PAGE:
Re: NSPIC = Neuro-Semantic Political Illusion Complex

me (
Mon, 22 Sep 1997 18:01:43 -0700

Hello all, I joined the extropy list as a response to Freespeak's
invitation to discuss/debate the NSPIC concept.

For purposes of context, you should know a little about me. I have
always been libertarian in my thinking. Such thought processes come
naturally ... individualism, respect for rights of others, etc...
Truthfully, I had always been an 'outsider' until I discovered the
Libertarian Party where others felt/thought similiarly. Indeed, some
books I had read did indicate that I was not unique, but I didn't meet
the authors ...

I attended government run schools, but since I was more intelligent than
most and learned far more quickly than the curriculum progressed, I was
mostly bored. I did a bit of daydreaming and for the most part endured
the boringness of it all. But, since I could answer the vast majority
of questions correctly without paying attention, I never got sucked into
the brainwashing that goes on there.

I was out of high school for many years before I even realized, however,
that there was brainwashing going on ... and I did fall partially victim
to a bit of false understanding about the world. It was the experience
of the world after leaving school that revealed this.

I think, despite being basically libertarian in my philosophy since
shortly after birth, that there was still an enlightening process that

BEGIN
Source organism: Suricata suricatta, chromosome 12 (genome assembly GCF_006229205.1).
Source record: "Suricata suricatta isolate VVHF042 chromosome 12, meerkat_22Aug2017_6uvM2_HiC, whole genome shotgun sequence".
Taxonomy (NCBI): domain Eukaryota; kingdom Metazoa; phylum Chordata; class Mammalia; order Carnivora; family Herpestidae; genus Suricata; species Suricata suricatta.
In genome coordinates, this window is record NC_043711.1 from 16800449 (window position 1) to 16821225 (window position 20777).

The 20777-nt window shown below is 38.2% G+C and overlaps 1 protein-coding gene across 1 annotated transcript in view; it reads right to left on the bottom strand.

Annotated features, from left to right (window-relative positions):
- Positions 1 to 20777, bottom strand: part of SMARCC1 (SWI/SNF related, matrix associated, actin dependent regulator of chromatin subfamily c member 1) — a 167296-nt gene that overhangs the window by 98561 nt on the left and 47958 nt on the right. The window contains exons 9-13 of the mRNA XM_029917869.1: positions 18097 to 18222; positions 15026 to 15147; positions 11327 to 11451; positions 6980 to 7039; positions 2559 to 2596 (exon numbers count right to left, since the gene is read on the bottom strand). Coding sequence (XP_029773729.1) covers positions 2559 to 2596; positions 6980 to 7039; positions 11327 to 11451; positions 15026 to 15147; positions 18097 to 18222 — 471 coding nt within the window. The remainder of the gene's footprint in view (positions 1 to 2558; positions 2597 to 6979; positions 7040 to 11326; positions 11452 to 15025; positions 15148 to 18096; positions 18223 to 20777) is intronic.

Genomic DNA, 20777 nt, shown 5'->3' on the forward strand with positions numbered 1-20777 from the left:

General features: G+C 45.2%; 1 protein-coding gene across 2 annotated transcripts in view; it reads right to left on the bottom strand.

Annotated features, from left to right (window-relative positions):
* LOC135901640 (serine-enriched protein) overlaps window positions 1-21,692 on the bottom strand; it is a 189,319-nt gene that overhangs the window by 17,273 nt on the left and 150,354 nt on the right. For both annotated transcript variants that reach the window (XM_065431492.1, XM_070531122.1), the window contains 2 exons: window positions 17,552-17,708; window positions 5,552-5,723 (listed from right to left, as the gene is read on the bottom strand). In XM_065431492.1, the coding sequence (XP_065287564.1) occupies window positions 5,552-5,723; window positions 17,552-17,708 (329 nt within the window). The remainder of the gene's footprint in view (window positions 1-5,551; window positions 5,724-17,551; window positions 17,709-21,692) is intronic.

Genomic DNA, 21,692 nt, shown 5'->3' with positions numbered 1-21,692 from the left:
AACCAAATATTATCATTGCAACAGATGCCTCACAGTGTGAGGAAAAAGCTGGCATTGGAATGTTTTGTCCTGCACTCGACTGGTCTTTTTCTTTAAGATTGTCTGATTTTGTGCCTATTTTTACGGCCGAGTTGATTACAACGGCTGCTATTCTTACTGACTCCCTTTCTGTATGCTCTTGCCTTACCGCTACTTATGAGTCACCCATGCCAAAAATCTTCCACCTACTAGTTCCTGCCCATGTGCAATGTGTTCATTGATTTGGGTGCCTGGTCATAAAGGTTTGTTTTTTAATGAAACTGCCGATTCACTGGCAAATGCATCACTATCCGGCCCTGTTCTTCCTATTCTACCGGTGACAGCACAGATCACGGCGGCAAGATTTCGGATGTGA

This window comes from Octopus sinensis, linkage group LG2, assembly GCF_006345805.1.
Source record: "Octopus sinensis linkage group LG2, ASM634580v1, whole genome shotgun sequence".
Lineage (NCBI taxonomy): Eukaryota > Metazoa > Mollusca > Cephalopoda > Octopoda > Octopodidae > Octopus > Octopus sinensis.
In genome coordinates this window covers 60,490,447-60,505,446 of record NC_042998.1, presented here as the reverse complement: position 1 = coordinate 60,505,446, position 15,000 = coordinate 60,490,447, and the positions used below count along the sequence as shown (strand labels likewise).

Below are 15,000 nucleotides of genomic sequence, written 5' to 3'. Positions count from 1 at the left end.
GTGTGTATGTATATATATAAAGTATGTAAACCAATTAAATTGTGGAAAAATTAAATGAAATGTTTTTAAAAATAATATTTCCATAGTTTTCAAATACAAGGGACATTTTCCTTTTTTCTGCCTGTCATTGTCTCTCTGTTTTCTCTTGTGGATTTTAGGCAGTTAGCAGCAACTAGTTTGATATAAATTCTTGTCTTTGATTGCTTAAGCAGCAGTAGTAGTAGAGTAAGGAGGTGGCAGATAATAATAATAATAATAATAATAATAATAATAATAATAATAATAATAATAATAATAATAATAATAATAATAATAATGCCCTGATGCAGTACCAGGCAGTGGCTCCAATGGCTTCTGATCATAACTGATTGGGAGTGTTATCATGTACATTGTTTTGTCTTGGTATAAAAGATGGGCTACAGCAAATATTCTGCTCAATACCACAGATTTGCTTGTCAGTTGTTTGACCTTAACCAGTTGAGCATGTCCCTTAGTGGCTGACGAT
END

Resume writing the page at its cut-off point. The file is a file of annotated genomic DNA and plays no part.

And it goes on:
occured to really awaken my understanding of the world around me and of
the value of my basic approach to life, my basic philosophical outlook.

> political systems are kept in
> place at the deepest and most fundamental level
> by a number of illusions

So, I guess that what I am doing is relating my life in an
oversimplified manor to basically second the above quote. The illusions
begin with the 'political socialization' process in early childhood,
progress through the government run brainwashing centers, called public
schools, and often proceed right on through the interactions and
activities in the workplace. It seems that few people question them,
once cultivated. And fewer still will shed them. Personally, I never
succumbed to the majority of them. But, even so, some illusions still
penetrated my thinking. They were easy to resolve once I had found
others with a similar philosophical base to discuss issues and events.

I never really developed a bad case of NSPIC, which is what I have
called the BGAS (Big Government Addictive Syndrome), but in shaking off
the little case I had, I have noticed that several things are required:
1) Some fundamental knowledge of rights and markets (which requires
some specific classes of metaphysics and epistemology), and
2) Self confidence. Particularly with respect to one's own ability to

> and the unwitting use
> of words that hide and perpetuate these illusions.

Language is crucial ... I think I have taken too much time already
though ... I'll step back and let others discuss now ...

Doug MacDonald